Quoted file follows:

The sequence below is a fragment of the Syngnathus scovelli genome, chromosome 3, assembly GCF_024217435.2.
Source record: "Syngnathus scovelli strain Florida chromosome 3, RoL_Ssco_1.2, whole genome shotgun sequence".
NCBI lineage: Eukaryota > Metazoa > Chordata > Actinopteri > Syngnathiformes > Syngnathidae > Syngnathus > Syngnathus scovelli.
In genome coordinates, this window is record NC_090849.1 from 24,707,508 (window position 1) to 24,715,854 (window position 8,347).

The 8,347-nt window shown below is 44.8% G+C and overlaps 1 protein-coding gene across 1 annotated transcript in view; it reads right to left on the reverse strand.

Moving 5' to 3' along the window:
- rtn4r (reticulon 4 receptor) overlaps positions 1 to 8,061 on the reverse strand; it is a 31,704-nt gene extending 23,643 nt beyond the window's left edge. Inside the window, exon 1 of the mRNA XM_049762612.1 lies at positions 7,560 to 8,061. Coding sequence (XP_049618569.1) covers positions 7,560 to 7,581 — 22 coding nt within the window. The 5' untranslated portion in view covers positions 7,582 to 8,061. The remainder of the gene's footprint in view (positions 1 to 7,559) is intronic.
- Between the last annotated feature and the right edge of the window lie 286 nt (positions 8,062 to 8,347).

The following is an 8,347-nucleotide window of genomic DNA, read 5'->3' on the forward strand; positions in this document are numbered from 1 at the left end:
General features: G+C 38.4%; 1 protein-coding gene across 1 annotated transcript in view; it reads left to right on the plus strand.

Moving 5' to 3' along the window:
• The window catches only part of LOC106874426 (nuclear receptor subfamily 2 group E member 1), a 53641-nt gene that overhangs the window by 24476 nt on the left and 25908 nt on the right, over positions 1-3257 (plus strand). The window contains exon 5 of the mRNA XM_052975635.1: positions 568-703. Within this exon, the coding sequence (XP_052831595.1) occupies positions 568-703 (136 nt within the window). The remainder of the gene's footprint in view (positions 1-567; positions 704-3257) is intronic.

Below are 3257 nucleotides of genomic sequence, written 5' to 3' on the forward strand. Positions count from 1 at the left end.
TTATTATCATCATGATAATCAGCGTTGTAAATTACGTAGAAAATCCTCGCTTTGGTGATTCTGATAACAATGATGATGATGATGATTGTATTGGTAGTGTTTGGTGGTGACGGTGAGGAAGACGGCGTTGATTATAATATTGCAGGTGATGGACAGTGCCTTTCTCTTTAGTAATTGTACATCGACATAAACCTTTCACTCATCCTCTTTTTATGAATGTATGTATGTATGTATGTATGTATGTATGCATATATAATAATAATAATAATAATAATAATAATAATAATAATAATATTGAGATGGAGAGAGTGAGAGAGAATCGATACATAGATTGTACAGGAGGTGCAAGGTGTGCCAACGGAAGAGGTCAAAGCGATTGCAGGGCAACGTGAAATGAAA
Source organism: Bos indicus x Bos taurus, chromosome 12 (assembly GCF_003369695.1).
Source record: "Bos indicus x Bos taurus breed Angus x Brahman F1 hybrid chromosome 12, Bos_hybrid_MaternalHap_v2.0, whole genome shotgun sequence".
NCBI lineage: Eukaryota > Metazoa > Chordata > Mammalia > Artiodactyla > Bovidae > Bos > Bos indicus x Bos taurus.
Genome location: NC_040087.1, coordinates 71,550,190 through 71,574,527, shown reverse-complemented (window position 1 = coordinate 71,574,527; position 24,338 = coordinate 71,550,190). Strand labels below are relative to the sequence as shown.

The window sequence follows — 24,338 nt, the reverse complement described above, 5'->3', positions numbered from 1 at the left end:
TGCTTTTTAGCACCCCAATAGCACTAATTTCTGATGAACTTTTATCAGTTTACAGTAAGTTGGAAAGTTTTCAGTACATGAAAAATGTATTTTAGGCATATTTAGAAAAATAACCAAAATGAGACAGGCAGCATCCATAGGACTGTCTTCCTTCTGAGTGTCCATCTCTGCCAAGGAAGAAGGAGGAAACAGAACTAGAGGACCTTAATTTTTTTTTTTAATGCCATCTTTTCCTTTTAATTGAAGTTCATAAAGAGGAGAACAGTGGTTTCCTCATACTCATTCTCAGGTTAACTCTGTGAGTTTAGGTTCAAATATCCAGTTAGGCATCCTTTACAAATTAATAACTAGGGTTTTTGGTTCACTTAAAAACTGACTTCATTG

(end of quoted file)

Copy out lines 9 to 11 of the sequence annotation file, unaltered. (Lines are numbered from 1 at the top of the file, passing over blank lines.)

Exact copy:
The following is an 8,347-nucleotide window of genomic DNA, read 5'->3' on the forward strand; positions in this document are numbered from 1 at the left end:
General features: G+C 38.4%; 1 protein-coding gene across 1 annotated transcript in view; it reads left to right on the plus strand.

Moving 5' to 3' along the window: